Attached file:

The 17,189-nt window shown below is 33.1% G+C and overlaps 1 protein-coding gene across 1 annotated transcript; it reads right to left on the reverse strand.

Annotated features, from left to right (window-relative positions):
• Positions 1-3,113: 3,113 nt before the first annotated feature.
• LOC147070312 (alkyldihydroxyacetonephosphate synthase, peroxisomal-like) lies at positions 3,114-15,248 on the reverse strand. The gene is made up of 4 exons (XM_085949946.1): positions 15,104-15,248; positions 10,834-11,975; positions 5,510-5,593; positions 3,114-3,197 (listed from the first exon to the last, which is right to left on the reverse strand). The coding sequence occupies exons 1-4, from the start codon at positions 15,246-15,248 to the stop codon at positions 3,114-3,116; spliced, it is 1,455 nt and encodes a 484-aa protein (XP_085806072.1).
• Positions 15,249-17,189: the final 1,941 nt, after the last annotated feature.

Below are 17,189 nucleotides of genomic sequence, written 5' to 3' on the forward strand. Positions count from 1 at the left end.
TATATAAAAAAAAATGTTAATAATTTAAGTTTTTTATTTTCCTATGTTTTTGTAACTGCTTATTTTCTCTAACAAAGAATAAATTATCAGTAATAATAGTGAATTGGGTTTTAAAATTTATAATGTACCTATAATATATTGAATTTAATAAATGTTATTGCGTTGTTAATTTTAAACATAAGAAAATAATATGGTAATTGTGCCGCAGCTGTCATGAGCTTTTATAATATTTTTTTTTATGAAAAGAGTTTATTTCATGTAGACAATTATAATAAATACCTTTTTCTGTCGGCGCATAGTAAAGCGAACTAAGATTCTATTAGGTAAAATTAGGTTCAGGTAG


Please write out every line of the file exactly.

The 17,189-nt window shown below is 33.1% G+C and overlaps 1 protein-coding gene across 1 annotated transcript; it reads right to left on the reverse strand.

Annotated features, from left to right (window-relative positions):
• Positions 1-3,113: 3,113 nt before the first annotated feature.
• LOC147070312 (alkyldihydroxyacetonephosphate synthase, peroxisomal-like) lies at positions 3,114-15,248 on the reverse strand. The gene is made up of 4 exons (XM_085949946.1): positions 15,104-15,248; positions 10,834-11,975; positions 5,510-5,593; positions 3,114-3,197 (listed from the first exon to the last, which is right to left on the reverse strand). The coding sequence occupies exons 1-4, from the start codon at positions 15,246-15,248 to the stop codon at positions 3,114-3,116; spliced, it is 1,455 nt and encodes a 484-aa protein (XP_085806072.1).
• Positions 15,249-17,189: the final 1,941 nt, after the last annotated feature.

Below are 17,189 nucleotides of genomic sequence, written 5' to 3' on the forward strand. Positions count from 1 at the left end.
TATATAAAAAAAAATGTTAATAATTTAAGTTTTTTATTTTCCTATGTTTTTGTAACTGCTTATTTTCTCTAACAAAGAATAAATTATCAGTAATAATAGTGAATTGGGTTTTAAAATTTATAATGTACCTATAATATATTGAATTTAATAAATGTTATTGCGTTGTTAATTTTAAACATAAGAAAATAATATGGTAATTGTGCCGCAGCTGTCATGAGCTTTTATAATATTTTTTTTTATGAAAAGAGTTTATTTCATGTAGACAATTATAATAAATACCTTTTTCTGTCGGCGCATAGTAAAGCGAACTAAGATTCTATTAGGTAAAATTAGGTTCAGGTAG